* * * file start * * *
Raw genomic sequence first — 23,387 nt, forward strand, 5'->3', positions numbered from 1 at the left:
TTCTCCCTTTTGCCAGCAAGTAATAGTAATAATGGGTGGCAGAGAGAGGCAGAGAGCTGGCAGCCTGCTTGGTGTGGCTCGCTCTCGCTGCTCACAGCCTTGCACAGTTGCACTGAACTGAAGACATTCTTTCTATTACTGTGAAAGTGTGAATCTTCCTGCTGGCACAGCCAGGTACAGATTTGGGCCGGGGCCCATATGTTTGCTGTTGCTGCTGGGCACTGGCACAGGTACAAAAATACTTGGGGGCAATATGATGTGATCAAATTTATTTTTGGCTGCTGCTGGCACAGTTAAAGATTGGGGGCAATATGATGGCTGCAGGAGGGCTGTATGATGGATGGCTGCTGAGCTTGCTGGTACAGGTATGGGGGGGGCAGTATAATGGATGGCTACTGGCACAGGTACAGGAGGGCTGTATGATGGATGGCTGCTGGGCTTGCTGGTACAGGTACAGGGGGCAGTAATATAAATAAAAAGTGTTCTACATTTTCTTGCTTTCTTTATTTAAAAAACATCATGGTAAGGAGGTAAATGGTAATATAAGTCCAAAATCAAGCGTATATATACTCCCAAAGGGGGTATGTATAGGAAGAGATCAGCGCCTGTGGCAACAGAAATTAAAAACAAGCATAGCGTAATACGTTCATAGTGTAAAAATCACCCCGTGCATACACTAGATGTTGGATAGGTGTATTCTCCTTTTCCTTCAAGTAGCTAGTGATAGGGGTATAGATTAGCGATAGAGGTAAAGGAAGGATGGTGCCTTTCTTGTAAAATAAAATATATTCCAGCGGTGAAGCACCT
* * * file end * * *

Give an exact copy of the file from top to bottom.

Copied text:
Raw genomic sequence first — 23,387 nt, forward strand, 5'->3', positions numbered from 1 at the left:
TTCTCCCTTTTGCCAGCAAGTAATAGTAATAATGGGTGGCAGAGAGAGGCAGAGAGCTGGCAGCCTGCTTGGTGTGGCTCGCTCTCGCTGCTCACAGCCTTGCACAGTTGCACTGAACTGAAGACATTCTTTCTATTACTGTGAAAGTGTGAATCTTCCTGCTGGCACAGCCAGGTACAGATTTGGGCCGGGGCCCATATGTTTGCTGTTGCTGCTGGGCACTGGCACAGGTACAAAAATACTTGGGGGCAATATGATGTGATCAAATTTATTTTTGGCTGCTGCTGGCACAGTTAAAGATTGGGGGCAATATGATGGCTGCAGGAGGGCTGTATGATGGATGGCTGCTGAGCTTGCTGGTACAGGTATGGGGGGGGCAGTATAATGGATGGCTACTGGCACAGGTACAGGAGGGCTGTATGATGGATGGCTGCTGGGCTTGCTGGTACAGGTACAGGGGGCAGTAATATAAATAAAAAGTGTTCTACATTTTCTTGCTTTCTTTATTTAAAAAACATCATGGTAAGGAGGTAAATGGTAATATAAGTCCAAAATCAAGCGTATATATACTCCCAAAGGGGGTATGTATAGGAAGAGATCAGCGCCTGTGGCAACAGAAATTAAAAACAAGCATAGCGTAATACGTTCATAGTGTAAAAATCACCCCGTGCATACACTAGATGTTGGATAGGTGTATTCTCCTTTTCCTTCAAGTAGCTAGTGATAGGGGTATAGATTAGCGATAGAGGTAAAGGAAGGATGGTGCCTTTCTTGTAAAATAAAATATATTCCAGCGGTGAAGCACCT